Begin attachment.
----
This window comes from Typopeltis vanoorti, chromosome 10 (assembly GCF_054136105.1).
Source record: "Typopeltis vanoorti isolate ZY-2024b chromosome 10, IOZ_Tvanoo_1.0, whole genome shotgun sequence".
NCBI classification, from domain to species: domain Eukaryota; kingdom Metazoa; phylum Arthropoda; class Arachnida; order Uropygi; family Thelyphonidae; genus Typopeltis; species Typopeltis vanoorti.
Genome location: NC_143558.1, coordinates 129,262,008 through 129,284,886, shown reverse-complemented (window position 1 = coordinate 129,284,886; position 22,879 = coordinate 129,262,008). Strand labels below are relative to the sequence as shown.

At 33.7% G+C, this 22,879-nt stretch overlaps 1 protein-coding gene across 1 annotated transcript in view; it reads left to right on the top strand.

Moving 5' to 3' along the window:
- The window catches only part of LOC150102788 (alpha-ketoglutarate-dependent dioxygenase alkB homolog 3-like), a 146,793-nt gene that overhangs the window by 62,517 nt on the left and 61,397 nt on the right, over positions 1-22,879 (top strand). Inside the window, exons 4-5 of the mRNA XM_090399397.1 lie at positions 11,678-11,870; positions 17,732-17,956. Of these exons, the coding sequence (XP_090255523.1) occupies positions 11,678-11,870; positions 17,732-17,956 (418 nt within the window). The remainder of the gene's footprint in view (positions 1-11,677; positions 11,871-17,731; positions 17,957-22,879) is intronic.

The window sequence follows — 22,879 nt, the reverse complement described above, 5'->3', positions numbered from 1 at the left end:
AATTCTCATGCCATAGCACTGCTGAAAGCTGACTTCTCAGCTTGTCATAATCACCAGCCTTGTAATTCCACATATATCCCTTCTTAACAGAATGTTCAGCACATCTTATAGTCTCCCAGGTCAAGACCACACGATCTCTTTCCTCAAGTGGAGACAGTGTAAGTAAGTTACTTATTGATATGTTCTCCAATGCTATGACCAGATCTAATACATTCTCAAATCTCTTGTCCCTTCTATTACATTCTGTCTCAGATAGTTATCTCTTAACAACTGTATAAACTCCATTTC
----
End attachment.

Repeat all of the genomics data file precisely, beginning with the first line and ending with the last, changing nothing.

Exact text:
This window comes from Typopeltis vanoorti, chromosome 10 (assembly GCF_054136105.1).
Source record: "Typopeltis vanoorti isolate ZY-2024b chromosome 10, IOZ_Tvanoo_1.0, whole genome shotgun sequence".
NCBI classification, from domain to species: domain Eukaryota; kingdom Metazoa; phylum Arthropoda; class Arachnida; order Uropygi; family Thelyphonidae; genus Typopeltis; species Typopeltis vanoorti.
Genome location: NC_143558.1, coordinates 129,262,008 through 129,284,886, shown reverse-complemented (window position 1 = coordinate 129,284,886; position 22,879 = coordinate 129,262,008). Strand labels below are relative to the sequence as shown.

At 33.7% G+C, this 22,879-nt stretch overlaps 1 protein-coding gene across 1 annotated transcript in view; it reads left to right on the top strand.

Moving 5' to 3' along the window:
- The window catches only part of LOC150102788 (alpha-ketoglutarate-dependent dioxygenase alkB homolog 3-like), a 146,793-nt gene that overhangs the window by 62,517 nt on the left and 61,397 nt on the right, over positions 1-22,879 (top strand). Inside the window, exons 4-5 of the mRNA XM_090399397.1 lie at positions 11,678-11,870; positions 17,732-17,956. Of these exons, the coding sequence (XP_090255523.1) occupies positions 11,678-11,870; positions 17,732-17,956 (418 nt within the window). The remainder of the gene's footprint in view (positions 1-11,677; positions 11,871-17,731; positions 17,957-22,879) is intronic.

The window sequence follows — 22,879 nt, the reverse complement described above, 5'->3', positions numbered from 1 at the left end:
AATTCTCATGCCATAGCACTGCTGAAAGCTGACTTCTCAGCTTGTCATAATCACCAGCCTTGTAATTCCACATATATCCCTTCTTAACAGAATGTTCAGCACATCTTATAGTCTCCCAGGTCAAGACCACACGATCTCTTTCCTCAAGTGGAGACAGTGTAAGTAAGTTACTTATTGATATGTTCTCCAATGCTATGACCAGATCTAATACATTCTCAAATCTCTTGTCCCTTCTATTACATTCTGTCTCAGATAGTTATCTCTTAACAACTGTATAAACTCCATTTC